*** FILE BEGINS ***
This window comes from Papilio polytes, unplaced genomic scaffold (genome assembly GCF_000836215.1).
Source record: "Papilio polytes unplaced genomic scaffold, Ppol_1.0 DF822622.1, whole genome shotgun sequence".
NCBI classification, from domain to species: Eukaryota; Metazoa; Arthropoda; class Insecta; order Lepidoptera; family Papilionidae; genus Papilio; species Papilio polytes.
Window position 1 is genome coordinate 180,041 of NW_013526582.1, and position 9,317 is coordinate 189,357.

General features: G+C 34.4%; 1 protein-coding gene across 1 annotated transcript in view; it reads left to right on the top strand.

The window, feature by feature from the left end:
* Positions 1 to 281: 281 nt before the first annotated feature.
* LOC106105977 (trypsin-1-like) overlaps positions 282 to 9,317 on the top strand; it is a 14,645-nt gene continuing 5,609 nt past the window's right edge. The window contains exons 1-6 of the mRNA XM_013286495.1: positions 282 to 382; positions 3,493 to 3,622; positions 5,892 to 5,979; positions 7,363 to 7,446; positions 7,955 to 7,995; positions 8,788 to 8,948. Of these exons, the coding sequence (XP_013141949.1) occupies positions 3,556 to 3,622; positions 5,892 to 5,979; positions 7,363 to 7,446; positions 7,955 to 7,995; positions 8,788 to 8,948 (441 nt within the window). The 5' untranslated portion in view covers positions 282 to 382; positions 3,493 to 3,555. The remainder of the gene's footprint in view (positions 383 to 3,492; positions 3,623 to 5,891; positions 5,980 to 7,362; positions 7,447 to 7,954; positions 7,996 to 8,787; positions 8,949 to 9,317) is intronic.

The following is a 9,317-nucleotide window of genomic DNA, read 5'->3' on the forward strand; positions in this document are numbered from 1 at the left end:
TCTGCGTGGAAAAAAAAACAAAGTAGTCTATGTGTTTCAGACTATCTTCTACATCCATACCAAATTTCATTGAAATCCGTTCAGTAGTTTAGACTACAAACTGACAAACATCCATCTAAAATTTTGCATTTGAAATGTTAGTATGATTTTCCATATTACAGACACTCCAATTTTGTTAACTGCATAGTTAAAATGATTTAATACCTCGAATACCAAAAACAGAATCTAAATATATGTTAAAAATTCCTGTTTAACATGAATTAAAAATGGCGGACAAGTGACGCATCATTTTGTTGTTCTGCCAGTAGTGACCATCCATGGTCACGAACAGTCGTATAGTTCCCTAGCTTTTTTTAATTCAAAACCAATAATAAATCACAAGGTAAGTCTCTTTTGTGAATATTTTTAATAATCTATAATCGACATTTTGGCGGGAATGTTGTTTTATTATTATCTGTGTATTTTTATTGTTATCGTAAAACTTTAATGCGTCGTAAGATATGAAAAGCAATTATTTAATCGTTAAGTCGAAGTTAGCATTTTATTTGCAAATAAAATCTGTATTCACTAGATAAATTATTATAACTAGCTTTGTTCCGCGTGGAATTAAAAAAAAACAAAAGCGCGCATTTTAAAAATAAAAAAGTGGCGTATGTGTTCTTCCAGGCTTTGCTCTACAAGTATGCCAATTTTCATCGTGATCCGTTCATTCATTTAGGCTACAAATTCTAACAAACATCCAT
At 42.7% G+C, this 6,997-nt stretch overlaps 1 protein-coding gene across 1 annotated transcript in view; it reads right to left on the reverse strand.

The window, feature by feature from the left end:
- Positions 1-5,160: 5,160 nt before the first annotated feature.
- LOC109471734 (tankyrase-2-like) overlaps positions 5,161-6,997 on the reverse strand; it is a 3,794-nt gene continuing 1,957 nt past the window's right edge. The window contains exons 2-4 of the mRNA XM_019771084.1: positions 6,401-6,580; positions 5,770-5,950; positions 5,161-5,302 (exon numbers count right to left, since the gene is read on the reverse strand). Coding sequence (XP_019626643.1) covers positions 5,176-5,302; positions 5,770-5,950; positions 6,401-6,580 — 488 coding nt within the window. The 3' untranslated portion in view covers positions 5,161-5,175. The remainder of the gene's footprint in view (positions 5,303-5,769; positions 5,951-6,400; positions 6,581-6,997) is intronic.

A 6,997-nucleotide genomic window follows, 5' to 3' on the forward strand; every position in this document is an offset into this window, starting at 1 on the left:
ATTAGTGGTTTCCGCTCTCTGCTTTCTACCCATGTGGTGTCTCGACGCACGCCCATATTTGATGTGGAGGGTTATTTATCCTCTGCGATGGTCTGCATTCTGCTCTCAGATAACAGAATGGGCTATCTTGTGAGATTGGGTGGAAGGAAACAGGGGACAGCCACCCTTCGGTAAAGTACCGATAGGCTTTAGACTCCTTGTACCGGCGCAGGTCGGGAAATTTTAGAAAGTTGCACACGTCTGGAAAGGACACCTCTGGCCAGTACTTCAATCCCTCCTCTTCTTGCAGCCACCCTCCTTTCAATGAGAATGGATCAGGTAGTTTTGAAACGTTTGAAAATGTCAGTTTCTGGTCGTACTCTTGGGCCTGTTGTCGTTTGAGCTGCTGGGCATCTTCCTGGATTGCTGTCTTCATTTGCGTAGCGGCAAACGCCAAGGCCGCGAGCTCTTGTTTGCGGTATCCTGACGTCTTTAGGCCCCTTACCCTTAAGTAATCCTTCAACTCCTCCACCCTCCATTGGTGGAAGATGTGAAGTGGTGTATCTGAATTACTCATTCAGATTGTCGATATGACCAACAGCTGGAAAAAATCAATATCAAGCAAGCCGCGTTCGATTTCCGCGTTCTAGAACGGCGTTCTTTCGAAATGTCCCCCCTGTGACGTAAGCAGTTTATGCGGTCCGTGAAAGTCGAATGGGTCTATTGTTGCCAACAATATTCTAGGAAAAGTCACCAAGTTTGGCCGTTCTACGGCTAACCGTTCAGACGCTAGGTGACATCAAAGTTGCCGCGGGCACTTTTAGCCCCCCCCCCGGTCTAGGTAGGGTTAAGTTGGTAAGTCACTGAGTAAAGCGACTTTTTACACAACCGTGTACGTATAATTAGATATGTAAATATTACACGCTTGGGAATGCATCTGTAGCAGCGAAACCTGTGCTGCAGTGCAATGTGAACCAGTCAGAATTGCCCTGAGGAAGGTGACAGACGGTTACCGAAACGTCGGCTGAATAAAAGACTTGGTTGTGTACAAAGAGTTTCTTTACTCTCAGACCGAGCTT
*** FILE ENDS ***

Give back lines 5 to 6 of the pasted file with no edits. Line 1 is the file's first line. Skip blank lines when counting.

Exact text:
General features: G+C 34.4%; 1 protein-coding gene across 1 annotated transcript in view; it reads left to right on the top strand.

The window, feature by feature from the left end: